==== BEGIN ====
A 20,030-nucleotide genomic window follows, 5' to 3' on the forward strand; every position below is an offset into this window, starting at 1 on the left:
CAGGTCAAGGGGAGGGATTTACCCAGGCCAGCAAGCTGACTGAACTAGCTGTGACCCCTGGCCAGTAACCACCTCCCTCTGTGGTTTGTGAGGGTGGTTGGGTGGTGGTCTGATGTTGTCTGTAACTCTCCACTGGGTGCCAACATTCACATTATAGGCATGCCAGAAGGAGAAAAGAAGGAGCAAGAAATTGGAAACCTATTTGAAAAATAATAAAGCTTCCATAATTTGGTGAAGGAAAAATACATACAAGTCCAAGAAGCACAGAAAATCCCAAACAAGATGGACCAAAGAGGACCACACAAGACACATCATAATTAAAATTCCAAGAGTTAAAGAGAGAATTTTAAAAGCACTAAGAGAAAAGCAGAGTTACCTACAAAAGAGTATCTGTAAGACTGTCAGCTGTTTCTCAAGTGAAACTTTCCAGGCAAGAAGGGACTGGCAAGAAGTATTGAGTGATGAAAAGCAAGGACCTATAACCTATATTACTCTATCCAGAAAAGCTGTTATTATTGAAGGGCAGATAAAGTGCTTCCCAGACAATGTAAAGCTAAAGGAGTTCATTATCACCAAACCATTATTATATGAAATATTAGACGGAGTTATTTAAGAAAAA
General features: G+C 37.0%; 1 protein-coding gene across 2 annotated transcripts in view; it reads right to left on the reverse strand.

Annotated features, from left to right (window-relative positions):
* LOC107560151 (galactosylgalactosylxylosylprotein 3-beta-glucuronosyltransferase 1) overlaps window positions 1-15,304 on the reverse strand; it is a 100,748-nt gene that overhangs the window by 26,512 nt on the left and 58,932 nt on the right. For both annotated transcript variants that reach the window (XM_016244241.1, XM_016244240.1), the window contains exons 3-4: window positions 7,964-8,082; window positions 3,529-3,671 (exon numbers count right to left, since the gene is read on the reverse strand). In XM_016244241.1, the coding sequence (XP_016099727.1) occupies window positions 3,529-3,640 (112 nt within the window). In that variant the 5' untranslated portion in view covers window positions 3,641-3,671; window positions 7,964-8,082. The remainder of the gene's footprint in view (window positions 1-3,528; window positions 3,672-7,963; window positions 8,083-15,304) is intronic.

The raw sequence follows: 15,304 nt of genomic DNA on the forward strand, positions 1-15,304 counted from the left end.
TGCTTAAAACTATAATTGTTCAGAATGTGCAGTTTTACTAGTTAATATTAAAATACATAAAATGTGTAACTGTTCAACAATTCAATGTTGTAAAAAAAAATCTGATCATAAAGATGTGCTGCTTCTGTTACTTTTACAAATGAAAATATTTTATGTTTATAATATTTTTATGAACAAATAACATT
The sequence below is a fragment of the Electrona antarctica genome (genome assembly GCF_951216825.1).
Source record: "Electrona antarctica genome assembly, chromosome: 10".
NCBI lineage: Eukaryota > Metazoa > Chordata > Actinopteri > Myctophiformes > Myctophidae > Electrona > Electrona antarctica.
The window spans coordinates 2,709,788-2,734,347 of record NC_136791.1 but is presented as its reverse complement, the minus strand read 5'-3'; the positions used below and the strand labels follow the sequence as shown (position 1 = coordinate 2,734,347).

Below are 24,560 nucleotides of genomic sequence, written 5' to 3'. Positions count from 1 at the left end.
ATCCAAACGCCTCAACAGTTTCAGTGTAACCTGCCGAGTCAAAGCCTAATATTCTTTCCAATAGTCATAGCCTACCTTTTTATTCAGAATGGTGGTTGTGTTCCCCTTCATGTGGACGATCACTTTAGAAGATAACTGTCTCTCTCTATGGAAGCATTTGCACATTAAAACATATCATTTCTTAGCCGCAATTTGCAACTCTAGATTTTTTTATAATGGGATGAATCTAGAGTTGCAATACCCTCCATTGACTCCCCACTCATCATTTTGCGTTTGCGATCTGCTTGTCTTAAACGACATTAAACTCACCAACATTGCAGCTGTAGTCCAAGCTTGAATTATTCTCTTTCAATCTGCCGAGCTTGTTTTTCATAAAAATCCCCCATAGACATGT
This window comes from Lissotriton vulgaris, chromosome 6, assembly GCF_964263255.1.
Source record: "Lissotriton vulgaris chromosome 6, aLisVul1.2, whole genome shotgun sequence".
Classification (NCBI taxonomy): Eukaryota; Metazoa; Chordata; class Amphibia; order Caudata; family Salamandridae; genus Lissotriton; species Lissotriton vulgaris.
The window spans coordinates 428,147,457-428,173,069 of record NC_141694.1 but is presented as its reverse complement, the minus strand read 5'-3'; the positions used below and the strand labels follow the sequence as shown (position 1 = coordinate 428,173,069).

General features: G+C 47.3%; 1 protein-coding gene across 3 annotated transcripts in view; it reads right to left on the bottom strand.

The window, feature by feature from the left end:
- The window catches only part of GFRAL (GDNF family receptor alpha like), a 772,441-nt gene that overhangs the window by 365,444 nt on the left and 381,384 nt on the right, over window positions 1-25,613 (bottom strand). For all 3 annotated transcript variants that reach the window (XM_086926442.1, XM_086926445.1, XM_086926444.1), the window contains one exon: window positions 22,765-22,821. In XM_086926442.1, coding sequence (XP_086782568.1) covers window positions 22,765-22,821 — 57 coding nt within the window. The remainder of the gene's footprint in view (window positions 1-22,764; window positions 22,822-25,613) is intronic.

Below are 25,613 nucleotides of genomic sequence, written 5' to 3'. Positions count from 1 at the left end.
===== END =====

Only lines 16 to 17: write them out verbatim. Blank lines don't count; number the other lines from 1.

Classification (NCBI taxonomy): Eukaryota; Metazoa; Chordata; class Amphibia; order Caudata; family Salamandridae; genus Lissotriton; species Lissotriton vulgaris.
The window spans coordinates 428,147,457-428,173,069 of record NC_141694.1 but is presented as its reverse complement, the minus strand read 5'-3'; the positions used below and the strand labels follow the sequence as shown (position 1 = coordinate 428,173,069).